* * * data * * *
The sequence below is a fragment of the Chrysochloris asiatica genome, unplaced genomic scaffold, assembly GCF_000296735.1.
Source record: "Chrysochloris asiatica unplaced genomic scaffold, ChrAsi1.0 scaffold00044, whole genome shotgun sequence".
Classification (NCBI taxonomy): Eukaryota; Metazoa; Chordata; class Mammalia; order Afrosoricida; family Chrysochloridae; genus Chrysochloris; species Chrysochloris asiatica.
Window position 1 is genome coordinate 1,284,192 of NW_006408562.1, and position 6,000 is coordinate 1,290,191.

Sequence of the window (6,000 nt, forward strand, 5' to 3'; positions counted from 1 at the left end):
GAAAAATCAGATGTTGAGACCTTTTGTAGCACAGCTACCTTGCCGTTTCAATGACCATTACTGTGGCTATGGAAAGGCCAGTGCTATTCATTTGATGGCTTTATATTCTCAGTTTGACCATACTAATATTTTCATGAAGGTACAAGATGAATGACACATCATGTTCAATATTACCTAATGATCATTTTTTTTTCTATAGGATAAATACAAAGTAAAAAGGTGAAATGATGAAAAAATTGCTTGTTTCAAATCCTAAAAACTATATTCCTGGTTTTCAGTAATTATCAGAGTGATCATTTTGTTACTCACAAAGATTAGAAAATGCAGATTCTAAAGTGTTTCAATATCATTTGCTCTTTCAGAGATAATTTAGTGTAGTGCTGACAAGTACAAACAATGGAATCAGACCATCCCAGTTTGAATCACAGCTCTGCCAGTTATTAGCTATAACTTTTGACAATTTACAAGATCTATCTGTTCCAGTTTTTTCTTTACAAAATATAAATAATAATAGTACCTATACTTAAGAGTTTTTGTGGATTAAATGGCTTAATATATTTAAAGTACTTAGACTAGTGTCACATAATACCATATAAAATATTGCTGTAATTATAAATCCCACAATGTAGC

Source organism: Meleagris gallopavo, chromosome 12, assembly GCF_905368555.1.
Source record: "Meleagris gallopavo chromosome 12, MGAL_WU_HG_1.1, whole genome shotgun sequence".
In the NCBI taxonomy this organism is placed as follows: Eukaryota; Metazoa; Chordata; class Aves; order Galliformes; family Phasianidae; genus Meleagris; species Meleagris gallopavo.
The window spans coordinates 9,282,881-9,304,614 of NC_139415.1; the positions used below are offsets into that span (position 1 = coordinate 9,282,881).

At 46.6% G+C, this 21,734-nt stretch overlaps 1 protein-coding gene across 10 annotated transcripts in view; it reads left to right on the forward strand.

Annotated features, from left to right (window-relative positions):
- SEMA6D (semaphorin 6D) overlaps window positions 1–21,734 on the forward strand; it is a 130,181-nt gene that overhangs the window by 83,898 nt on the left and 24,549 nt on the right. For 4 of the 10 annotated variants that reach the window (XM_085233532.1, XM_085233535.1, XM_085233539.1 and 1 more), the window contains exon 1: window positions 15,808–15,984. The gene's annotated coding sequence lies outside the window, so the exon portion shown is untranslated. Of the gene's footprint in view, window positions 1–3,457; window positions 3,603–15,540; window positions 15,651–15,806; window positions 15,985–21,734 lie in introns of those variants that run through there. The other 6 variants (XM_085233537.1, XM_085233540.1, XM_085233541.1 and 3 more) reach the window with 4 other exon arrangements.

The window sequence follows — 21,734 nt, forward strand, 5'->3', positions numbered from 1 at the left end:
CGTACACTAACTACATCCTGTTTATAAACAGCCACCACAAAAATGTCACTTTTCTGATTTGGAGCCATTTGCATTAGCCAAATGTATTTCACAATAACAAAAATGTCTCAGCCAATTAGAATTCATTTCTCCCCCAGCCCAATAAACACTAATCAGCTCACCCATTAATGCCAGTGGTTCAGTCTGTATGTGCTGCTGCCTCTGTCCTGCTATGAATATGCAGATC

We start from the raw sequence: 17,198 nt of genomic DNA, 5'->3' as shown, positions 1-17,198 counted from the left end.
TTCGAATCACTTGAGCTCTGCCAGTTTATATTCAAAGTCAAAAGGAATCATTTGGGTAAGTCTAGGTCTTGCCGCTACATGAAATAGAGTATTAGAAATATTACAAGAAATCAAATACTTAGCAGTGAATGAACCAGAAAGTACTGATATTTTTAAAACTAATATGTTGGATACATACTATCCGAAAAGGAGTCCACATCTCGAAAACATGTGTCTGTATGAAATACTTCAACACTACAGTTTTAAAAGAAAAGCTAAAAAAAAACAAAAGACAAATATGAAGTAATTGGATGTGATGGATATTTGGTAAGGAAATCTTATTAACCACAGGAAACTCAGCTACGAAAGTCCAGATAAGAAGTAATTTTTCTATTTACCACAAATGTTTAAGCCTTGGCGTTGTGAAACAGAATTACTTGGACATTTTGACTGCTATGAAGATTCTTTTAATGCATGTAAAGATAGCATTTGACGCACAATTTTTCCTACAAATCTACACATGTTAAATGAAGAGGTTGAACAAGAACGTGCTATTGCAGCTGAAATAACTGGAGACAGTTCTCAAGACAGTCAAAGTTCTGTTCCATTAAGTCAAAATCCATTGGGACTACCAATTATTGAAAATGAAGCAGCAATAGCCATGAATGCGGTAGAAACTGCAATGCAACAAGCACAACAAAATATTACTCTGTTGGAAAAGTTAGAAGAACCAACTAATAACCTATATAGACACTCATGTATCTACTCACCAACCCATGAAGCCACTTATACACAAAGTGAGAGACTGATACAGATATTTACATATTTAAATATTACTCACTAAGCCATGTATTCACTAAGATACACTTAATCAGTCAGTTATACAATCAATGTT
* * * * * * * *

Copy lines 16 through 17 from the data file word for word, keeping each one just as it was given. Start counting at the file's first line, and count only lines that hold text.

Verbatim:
We start from the raw sequence: 17,198 nt of genomic DNA, 5'->3' as shown, positions 1-17,198 counted from the left end.
TTCGAATCACTTGAGCTCTGCCAGTTTATATTCAAAGTCAAAAGGAATCATTTGGGTAAGTCTAGGTCTTGCCGCTACATGAAATAGAGTATTAGAAATATTACAAGAAATCAAATACTTAGCAGTGAATGAACCAGAAAGTACTGATATTTTTAAAACTAATATGTTGGATACATACTATCCGAAAAGGAGTCCACATCTCGAAAACATGTGTCTGTATGAAATACTTCAACACTACAGTTTTAAAAGAAAAGCTAAAAAAAAACAAAAGACAAATATGAAGTAATTGGATGTGATGGATATTTGGTAAGGAAATCTTATTAACCACAGGAAACTCAGCTACGAAAGTCCAGATAAGAAGTAATTTTTCTATTTACCACAAATGTTTAAGCCTTGGCGTTGTGAAACAGAATTACTTGGACATTTTGACTGCTATGAAGATTCTTTTAATGCATGTAAAGATAGCATTTGACGCACAATTTTTCCTACAAATCTACACATGTTAAATGAAGAGGTTGAACAAGAACGTGCTATTGCAGCTGAAATAACTGGAGACAGTTCTCAAGACAGTCAAAGTTCTGTTCCATTAAGTCAAAATCCATTGGGACTACCAATTATTGAAAATGAAGCAGCAATAGCCATGAATGCGGTAGAAACTGCAATGCAACAAGCACAACAAAATATTACTCTGTTGGAAAAGTTAGAAGAACCAACTAATAACCTATATAGACACTCATGTATCTACTCACCAACCCATGAAGCCACTTATACACAAAGTGAGAGACTGATACAGATATTTACATATTTAAATATTACTCACTAAGCCATGTATTCACTAAGATACACTTAATCAGTCAGTTATACAATCAATGTT